Exposure is a multifaceted emotion which comes in many forms. Feeling vulnerable and out of your comfort zone. Fearing an invasion of privacy resulting in discomfort. Illuminating history regardless of unsettling it may be.

We picked this emotion because it is not an emotion we embrace everyday. It explores feelings of fear through an alternative lens. Further, we thought it was important to explore a more candid view of history.

By Lydia, Hildegarde and Jessica.

Yellow Star Badge


Yellow Badge in the shape of a star of David. Word Jood in the centre.


A yellow star of David used to mark out and identify Jews by the Nazis. This particular badge marked “Jood” (Jew) was worn by Barnett Greenman and from April 1942 was a requirement for all Dutch Jews over the age of six to wear.

Marks of identification like this exposed Jewish people and removed their right to any privacy of religion. It was a branding of shame and humiliation intending to dehumanise the Jewish population similar to the earlier Medieval Tabulas used to distinguish new migrant Jews in England.

Can you think of any examples of religious symbols being weaponised against members of that religious community today?

Lydia, Year 12

Hildegarde, Year 12

Jessica, Year 10

Velvet Amulet

An embroidered amulet for the protection against the Evil Eye during childbirth. Framed on a red velvet background and embellished with gold and silver thread. This piece was used to save the mother and child from demons.

I chose this object as I believed it represented the negative exposure to demonic ideas that come with religion. This object represents the fearful nature that can be experienced through religion.

Do you feel exposed while looking at artefacts of things people fear?

Jessica, Year 10


This is a black and white printed flyer for an event organised by the Anti Nazi League on Holocaust Denial and advertising Leon Greenman dating from the 1990s. The event took place at the Cumberland Hotel in Bournemouth and held prominent speakers such as Harry Cohen MP and Tony Kearns as speakers.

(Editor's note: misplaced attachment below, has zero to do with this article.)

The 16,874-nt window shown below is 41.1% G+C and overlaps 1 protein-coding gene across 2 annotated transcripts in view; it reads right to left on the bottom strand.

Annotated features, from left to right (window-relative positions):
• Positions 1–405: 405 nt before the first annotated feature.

The flyer highlights the issues of Holocaust denial when – out of shame and continued antisemitism – testimonies of survivors and Nazi prosecution are silenced. Exposing and addressing these atrocities no matter how uncomfortable is the only way to ensure such events are never repeated.

How can we shed light on the atrocities of the Holocaust without ignoring or removing the ability to celebrate Jewish culture?

Hildegarde, Year 12


This small baby doll wearing a knitted outfit: white top, pink shorts and one white sock was brought by Edith Rothschild on the Kindertransport. She ‘smuggled’ it into her luggage as her mother had told her that she was too old for dolls. The doll’s features and hair are painted on.

There is an intimate and personal insight into the life of this child evoked through this object that embodies the feelings of vulnerability that the emotion ‘exposed’ evokes. Notice the missing sock and the chipped off paint on the child’s face and you as a viewer are transported back into time to join the journey of Edith Rothschild herself. This incredibly personal item displayed for thousands of people to view everyday symbolises this exposed feeling, viewers are invited to imagine the ragged and worn toys of their childhood being on display for just as many people to see.

If you had to pick an object to tell thousands of people the story of your childhood, what would you choose and how would it make you feel?

Lydia, Year 12